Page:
Having always been part country band, part rock act, Cracker fully explores its redneck roots on "Countrysides." The set is due July 28 in the U.K. via Cooking Vinyl, and Oct. 14 through iMusic in the

Having always been part country band, part rock act, Cracker fully explores its redneck roots on "Countrysides." The set is due July 28 in the U.K. via Cooking Vinyl, and Oct. 14 through iMusic in the U.S.

The nine-track set features a mix of originals and covers, including a take on Bruce Springsteen's "Sinaloa Cowboys." The album was borne out of a tour of honky tonks and trucker bars done last year under the moniker Ironic Mullet.

Midway through the trek, Virgin, the band's label home since the late 1980s, withdrew promotional support and eventually dropped the act, claiming the project didn't meet "commercial expectations," according to singer David Lowery.

Tacked onto the "Countrysides" is a movie by Lowery that's also dubbed "Ironic Mullet." It includes live and interview footage of the band at tour stops in rural Virginia and Alaska. There's also clips of Lowery pitching the idea for the new album at various stages by phone to an unnamed Virgin exec. Near the end, he's found in an angry phone discussion with the label after being dropped.

The original idea for the disc had the band change its focus from being a rock act with country or Americana roots to instead approach the new songs as a country band with rock roots -- while maintaining that same "Cracker attitude," Lowery says in the film.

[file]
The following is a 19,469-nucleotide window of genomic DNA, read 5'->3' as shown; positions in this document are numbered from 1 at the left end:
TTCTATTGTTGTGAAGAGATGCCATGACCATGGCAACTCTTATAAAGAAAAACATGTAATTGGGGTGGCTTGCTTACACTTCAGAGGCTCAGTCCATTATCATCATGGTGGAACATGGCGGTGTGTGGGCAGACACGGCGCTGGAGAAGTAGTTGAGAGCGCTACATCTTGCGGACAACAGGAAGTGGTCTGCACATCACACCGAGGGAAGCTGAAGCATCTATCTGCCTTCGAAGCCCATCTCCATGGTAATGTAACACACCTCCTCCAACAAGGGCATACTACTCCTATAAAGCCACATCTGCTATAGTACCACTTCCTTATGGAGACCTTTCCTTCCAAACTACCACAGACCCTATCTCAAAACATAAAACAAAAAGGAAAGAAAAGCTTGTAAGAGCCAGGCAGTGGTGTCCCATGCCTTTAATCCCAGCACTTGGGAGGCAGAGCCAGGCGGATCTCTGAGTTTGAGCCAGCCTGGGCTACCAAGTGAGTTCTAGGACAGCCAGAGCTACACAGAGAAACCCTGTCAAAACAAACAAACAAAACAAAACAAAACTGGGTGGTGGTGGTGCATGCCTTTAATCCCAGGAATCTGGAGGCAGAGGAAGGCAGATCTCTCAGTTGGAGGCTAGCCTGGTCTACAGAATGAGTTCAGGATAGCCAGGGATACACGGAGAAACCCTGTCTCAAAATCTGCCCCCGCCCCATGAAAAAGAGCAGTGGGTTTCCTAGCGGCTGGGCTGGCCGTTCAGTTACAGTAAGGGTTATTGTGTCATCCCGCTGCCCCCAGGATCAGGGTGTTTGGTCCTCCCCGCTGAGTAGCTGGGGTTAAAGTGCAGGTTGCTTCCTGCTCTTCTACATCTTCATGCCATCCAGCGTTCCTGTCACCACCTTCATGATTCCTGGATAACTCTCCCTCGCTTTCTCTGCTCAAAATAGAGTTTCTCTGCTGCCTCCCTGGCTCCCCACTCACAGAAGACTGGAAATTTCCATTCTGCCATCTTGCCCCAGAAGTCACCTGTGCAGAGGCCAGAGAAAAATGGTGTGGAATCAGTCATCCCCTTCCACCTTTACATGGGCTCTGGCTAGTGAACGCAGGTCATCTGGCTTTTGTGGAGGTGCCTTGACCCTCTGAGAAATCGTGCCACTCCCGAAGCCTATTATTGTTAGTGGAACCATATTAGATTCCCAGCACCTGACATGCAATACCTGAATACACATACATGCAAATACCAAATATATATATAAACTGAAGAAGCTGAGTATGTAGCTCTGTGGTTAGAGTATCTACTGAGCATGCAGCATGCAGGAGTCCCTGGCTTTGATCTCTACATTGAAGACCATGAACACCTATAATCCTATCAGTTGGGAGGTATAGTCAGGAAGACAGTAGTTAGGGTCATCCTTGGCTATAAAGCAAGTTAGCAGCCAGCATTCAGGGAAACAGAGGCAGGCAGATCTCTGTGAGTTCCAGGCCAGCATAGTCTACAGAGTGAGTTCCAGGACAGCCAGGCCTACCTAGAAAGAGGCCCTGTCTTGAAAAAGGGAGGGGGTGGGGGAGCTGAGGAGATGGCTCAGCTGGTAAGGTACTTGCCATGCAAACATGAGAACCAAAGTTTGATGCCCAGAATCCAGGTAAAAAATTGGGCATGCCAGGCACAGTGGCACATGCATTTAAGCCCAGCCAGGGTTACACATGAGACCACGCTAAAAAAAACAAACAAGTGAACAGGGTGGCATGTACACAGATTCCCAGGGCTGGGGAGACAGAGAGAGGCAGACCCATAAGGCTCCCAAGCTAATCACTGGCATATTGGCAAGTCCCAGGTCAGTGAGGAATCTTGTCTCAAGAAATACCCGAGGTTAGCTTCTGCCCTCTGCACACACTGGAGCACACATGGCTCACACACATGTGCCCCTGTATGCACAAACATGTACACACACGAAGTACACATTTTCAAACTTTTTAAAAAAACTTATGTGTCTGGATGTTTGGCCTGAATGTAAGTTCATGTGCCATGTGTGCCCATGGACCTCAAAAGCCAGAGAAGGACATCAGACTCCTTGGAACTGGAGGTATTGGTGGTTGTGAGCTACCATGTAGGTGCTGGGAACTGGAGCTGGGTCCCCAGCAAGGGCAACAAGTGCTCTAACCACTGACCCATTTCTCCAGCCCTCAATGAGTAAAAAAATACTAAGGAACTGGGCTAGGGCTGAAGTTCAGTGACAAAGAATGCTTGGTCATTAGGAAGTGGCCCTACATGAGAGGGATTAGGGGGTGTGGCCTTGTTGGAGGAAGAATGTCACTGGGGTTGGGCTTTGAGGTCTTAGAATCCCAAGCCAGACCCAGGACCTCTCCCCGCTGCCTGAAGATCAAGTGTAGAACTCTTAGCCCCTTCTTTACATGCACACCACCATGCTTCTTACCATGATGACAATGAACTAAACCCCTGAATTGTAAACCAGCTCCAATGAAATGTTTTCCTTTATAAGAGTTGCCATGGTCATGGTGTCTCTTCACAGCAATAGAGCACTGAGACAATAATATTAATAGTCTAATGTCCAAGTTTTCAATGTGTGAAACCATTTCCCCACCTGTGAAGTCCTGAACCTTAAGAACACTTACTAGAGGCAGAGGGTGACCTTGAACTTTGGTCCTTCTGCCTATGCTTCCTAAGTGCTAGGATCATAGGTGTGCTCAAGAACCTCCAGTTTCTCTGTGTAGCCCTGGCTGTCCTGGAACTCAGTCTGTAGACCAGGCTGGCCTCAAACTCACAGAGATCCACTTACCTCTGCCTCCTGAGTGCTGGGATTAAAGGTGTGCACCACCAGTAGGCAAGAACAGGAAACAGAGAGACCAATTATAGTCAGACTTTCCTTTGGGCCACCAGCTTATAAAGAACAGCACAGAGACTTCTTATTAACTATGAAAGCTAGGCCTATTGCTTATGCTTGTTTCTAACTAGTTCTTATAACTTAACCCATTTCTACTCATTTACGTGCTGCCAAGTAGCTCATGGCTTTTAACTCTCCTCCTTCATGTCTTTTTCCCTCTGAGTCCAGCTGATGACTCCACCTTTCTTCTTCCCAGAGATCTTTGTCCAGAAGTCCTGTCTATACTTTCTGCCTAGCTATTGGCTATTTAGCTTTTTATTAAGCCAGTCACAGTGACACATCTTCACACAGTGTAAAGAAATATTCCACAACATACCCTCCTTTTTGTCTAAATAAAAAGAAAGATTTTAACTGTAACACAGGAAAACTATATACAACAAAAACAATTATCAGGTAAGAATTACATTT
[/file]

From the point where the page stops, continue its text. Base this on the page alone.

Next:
Playing covers as Ray Wylie Hubbard's "Up Against the Wall Redneck Mothers" and such originals as "Family Tradition," which discusses Cracker's place amongst alt-country acts, the band was aiming for "the pot-smoking, drinking, s***-kickin', getting-in-fights" type of crowds, according to Lowery.

While he says most alt-country albums typically focus on the "cerebral, introspective side of country," in the same way as those written by the Byrds and Flying Burrito Brothers, "Countrysides" was meant to deal with "the rednecks, the s***kickers, the drunks, the cranks, the weirdos and the clowns -- the funny songs, the redneck songs."

But, as the band toured and got further into the project, Lowery says the album changed.

"It's not a funny record, it's not supposed to be. It's kind of become something else now," he says during one of his phone conversations with Virgin. "It's like a record about, it's just kind of about America.

"We went from being sort of a benevolent nation, a nation that had the sympathy of the world as a result of these terrorist attacks," he continues. "We were seen as this great beacon of democracy and multiculturalism that had been attacked by this evil power. And, ya know, I just wanted so much for my country not to turn into the yahoo, sort of redneck cowboys again that we seem to every 20 years or so.

"And playing these songs sort of took on more meaning, to me. It was really good that we did this, I feel like, in a way, we took a little snapshot, a little portrait, of what this country is, and it's not necessarily flattering. Some of it is, and some of it isn't, but it's not the picture that most people want to see."

Here is the "Countrysides" track list:

"Truckload of Art"
"Duty Free"
"Up Against the Wall Redneck Mothers"
"Sinaloa Cowboys"
"Family Tradition"
"The Bottle Let Me Down"
"Reasons to Quit"
"Buenas Noches From a Lonely Room"
"Ain't Gonna Suck Itself"